The Flip Side of Fraud

Term of Reference: 2 (k) any other related matter.

Overview: The flip side of fraud.

Originally written as a private letter for lawyers and church pastor to consider, the issues mentioned in this submission are relevant to, and comply with, the review panel’s broad terms of reference, i.e. “any other matters”.

“Compliance Measures” encompasses the issue of “Fraud”, a word that was used 53 times in the 2008-09 annual report, indicating that it is a major issue for Centrelink administrators. Further evidence of its important can also be gained from the fact that Centrelink management actually sets annual quotas for the prosecution of welfare recipients.

As important as the prosecution of alleged welfare rorters may be, there are significant issues extraneous issues associated with this activity:

    1. There is a Benefit-Cost ratio that must be considered because of the long term costs resulting from successful prosecutions may far outweigh the short term benefits gained.

    2. When it comes to the crime of “Defrauding the Commonwealth by obtaining a benefit by deception” markedly different standard of Justice are applied by federal law enforcement authorities. This difference depends upon the political or social status of the alleged offender. As the Australian Federal Police have twice made very clear, the prime criteria for investigating an alleged offence is the “gravity/sensitivity” of the issue.

    3. For some reason, politicians alleged by a Crown agency to have rorted $6,460,000 is an issue of low gravity and is not worth investigating whilst welfare recipients who are anonymously accused of rorting $6,460 are most definitely worth investigating.

    4. It is also quite clear the status of the alleged offender plays a key role in the issue of sensitivity of the alleged crime. Investigating massive alleged rorting by politicians is far too sensitive so there is no investigation. However, there is no sensitivity in investigating alleged welfare rorters and so the Federal Police have a task force assisting Centrelink.

    The application of one standard of Justice to welfare recipients whilst using a totally different standard of justice when dealing with Federal Politicians has the potential to cause massive disruption and disarray in our nation’s Criminal Justice System whilst it may also cause great concern within the broader community.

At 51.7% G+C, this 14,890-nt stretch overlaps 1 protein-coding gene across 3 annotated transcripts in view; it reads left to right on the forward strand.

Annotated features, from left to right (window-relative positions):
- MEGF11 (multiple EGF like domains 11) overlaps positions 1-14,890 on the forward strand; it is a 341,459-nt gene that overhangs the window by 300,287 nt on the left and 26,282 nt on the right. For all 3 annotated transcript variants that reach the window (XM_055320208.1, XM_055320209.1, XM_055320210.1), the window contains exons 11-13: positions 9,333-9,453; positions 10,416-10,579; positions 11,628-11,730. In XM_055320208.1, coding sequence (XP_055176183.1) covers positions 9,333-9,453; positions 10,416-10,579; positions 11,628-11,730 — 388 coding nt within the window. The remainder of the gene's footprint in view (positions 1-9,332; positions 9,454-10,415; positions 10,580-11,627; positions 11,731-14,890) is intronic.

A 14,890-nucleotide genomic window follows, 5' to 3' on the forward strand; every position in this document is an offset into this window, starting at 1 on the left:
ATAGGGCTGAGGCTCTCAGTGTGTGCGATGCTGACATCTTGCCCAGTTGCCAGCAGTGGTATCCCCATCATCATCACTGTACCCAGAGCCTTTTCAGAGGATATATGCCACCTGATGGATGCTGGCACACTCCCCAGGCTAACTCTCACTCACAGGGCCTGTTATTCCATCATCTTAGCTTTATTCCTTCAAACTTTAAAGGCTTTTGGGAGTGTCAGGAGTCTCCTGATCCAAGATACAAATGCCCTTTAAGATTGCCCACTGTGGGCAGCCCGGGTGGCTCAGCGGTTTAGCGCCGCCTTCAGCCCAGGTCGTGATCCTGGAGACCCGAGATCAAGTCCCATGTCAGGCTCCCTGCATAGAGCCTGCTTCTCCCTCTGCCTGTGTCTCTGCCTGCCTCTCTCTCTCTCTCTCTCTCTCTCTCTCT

“The flip side of Fraud”

“The AFP Operations Coordination Centre Client Relations Liaisons Team assess correspondence taking into account a number of factors including the gravity/sensitivity of the matter…”

Federal Agent Jeff Pearce

Australian Federal Police

14th September 2009.

Mabo, Wik, The Stolen Generation, and the Lost Generation are all examples of how decisions made by politicians can have un-thought of and unintended consequences. Whilst it is appropriate that Centrelink administrators take action to deal with fraud issues, the ill-considered or un-considered aspects and implications can have intended consequences.

In late 2005 and early 2006, Centrelink spent millions of dollars advertising its “10 prosecutions a day” campaign. Given that Centrelink is responsible for approximately $50 Billion in welfare payments to over 6 million people, such warnings are not inappropriate. However, the question has to be considered as to whether or not prosecuting welfare recipients provides best possible long term Benefit:Cost outcome for taxpayers.

The Benefit:Cost Ratio of Prosecuting Alleged Rorters.

The term Cost:Benefit Ration is a commonly used business management principle that is used in the making of business decisions. However, I have deliberately reversed the term because it is a better match for the following question;

Does the immediate Benefit of successfully prosecuting welfare rorters exceed the long term Cost of doing so?

As the previously mentioned advertising campaign pointed out, deliberate rorting can result in a criminal conviction. The conviction of an alleged rorter may have a number of “benefits”.

  1. A person who is defrauding the Commonwealth is caught and punished;
  2. Restitution of monies defrauded may be recovered;
  3. Centrelink has one less client to pay a welfare allowance too;
  4. Other people who are tempted to rort the system may be discouraged from doing so.

Whilst these are positive benefits, the TCO, the “Total Cost of Ownership” of achieving those limited benefits may be off-set by both the short term and long term costs to taxpayers. The far from minor short term costs include:

  1. The cost of the investigation;
  2. Preparing and presenting the Crown Prosecution case;
  3. The cost of incarcerating rorters who are found guilty
  4. Welfare payments to the spouse and/or dependents of a convicted rorter.

To this list must be added the long term cost of a successful prosecution:

  1. Federal and State/Territory laws prohibit people from gaining employment in a number of occupational areas, e.g. the Australian Public Service.
  2. Many occupations require that a criminal conviction be revealed to a prospective employer, e.g. chartered accountants.
  3. The stigma of a criminal conviction may prejudice employers against employing a convicted rorter.
  4. The cost of paying a welfare benefit to an unemployed convicted rorter.

Taking the long term view, it is not in taxpayers best interests to saddle them with the life long cost of paying a welfare benefit to person who is unemployable because they have a criminal conviction. It is clearly in the best financial interest of taxpayers for Centrelink management to look for a more cost effective performance ration than simply meeting an arbitrarily determined welfare recipient prosecution quota.